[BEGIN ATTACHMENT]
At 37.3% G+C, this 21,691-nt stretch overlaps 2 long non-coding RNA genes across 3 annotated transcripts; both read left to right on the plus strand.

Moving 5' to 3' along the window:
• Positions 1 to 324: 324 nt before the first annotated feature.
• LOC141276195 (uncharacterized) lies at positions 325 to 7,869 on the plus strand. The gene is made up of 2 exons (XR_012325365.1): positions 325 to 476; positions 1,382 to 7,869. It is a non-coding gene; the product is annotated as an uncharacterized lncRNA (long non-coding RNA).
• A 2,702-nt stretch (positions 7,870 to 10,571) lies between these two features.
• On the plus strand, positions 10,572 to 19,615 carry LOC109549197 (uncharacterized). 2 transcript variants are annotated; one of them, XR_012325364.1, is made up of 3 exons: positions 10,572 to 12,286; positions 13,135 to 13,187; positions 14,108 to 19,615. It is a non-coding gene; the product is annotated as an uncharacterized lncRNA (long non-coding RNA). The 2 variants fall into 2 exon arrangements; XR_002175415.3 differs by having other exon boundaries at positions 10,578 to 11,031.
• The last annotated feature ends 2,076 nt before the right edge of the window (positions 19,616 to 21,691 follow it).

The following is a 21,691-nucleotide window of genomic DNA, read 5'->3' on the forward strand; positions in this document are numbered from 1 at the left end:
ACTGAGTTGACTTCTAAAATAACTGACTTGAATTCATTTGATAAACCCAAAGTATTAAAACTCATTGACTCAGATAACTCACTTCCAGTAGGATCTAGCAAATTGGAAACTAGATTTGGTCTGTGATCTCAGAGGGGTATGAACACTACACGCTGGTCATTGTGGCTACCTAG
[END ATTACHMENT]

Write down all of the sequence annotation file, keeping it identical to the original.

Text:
At 37.3% G+C, this 21,691-nt stretch overlaps 2 long non-coding RNA genes across 3 annotated transcripts; both read left to right on the plus strand.

Moving 5' to 3' along the window:
• Positions 1 to 324: 324 nt before the first annotated feature.
• LOC141276195 (uncharacterized) lies at positions 325 to 7,869 on the plus strand. The gene is made up of 2 exons (XR_012325365.1): positions 325 to 476; positions 1,382 to 7,869. It is a non-coding gene; the product is annotated as an uncharacterized lncRNA (long non-coding RNA).
• A 2,702-nt stretch (positions 7,870 to 10,571) lies between these two features.
• On the plus strand, positions 10,572 to 19,615 carry LOC109549197 (uncharacterized). 2 transcript variants are annotated; one of them, XR_012325364.1, is made up of 3 exons: positions 10,572 to 12,286; positions 13,135 to 13,187; positions 14,108 to 19,615. It is a non-coding gene; the product is annotated as an uncharacterized lncRNA (long non-coding RNA). The 2 variants fall into 2 exon arrangements; XR_002175415.3 differs by having other exon boundaries at positions 10,578 to 11,031.
• The last annotated feature ends 2,076 nt before the right edge of the window (positions 19,616 to 21,691 follow it).

The following is a 21,691-nucleotide window of genomic DNA, read 5'->3' on the forward strand; positions in this document are numbered from 1 at the left end:
ACTGAGTTGACTTCTAAAATAACTGACTTGAATTCATTTGATAAACCCAAAGTATTAAAACTCATTGACTCAGATAACTCACTTCCAGTAGGATCTAGCAAATTGGAAACTAGATTTGGTCTGTGATCTCAGAGGGGTATGAACACTACACGCTGGTCATTGTGGCTACCTAG